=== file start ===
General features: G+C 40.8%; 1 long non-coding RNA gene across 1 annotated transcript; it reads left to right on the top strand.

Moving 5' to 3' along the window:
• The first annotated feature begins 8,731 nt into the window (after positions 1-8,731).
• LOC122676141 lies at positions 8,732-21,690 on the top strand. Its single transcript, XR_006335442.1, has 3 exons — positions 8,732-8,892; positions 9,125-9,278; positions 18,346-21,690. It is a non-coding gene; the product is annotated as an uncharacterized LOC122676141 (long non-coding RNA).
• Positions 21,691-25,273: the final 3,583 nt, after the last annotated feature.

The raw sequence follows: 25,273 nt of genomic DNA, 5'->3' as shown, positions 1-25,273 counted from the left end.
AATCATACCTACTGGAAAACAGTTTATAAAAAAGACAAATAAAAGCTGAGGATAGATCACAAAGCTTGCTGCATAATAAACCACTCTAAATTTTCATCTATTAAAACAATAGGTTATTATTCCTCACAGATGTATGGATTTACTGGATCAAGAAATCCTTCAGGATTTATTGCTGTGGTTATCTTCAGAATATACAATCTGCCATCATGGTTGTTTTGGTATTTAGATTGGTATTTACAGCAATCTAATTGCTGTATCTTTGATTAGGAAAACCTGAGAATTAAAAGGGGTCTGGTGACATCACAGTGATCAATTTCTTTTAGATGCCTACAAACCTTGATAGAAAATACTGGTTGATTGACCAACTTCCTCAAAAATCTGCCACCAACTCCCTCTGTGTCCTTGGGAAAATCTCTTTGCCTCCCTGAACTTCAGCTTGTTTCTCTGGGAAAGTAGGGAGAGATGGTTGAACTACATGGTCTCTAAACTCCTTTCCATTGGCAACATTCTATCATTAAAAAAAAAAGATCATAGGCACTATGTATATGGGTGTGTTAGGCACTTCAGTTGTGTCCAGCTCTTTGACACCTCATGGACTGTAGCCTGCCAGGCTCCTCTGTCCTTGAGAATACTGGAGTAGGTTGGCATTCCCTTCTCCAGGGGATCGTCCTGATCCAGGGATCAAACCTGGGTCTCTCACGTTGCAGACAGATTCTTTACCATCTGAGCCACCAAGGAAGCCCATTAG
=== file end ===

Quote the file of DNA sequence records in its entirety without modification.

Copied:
General features: G+C 40.8%; 1 long non-coding RNA gene across 1 annotated transcript; it reads left to right on the top strand.

Moving 5' to 3' along the window:
• The first annotated feature begins 8,731 nt into the window (after positions 1-8,731).
• LOC122676141 lies at positions 8,732-21,690 on the top strand. Its single transcript, XR_006335442.1, has 3 exons — positions 8,732-8,892; positions 9,125-9,278; positions 18,346-21,690. It is a non-coding gene; the product is annotated as an uncharacterized LOC122676141 (long non-coding RNA).
• Positions 21,691-25,273: the final 3,583 nt, after the last annotated feature.

The raw sequence follows: 25,273 nt of genomic DNA, 5'->3' as shown, positions 1-25,273 counted from the left end.
AATCATACCTACTGGAAAACAGTTTATAAAAAAGACAAATAAAAGCTGAGGATAGATCACAAAGCTTGCTGCATAATAAACCACTCTAAATTTTCATCTATTAAAACAATAGGTTATTATTCCTCACAGATGTATGGATTTACTGGATCAAGAAATCCTTCAGGATTTATTGCTGTGGTTATCTTCAGAATATACAATCTGCCATCATGGTTGTTTTGGTATTTAGATTGGTATTTACAGCAATCTAATTGCTGTATCTTTGATTAGGAAAACCTGAGAATTAAAAGGGGTCTGGTGACATCACAGTGATCAATTTCTTTTAGATGCCTACAAACCTTGATAGAAAATACTGGTTGATTGACCAACTTCCTCAAAAATCTGCCACCAACTCCCTCTGTGTCCTTGGGAAAATCTCTTTGCCTCCCTGAACTTCAGCTTGTTTCTCTGGGAAAGTAGGGAGAGATGGTTGAACTACATGGTCTCTAAACTCCTTTCCATTGGCAACATTCTATCATTAAAAAAAAAAGATCATAGGCACTATGTATATGGGTGTGTTAGGCACTTCAGTTGTGTCCAGCTCTTTGACACCTCATGGACTGTAGCCTGCCAGGCTCCTCTGTCCTTGAGAATACTGGAGTAGGTTGGCATTCCCTTCTCCAGGGGATCGTCCTGATCCAGGGATCAAACCTGGGTCTCTCACGTTGCAGACAGATTCTTTACCATCTGAGCCACCAAGGAAGCCCATTAG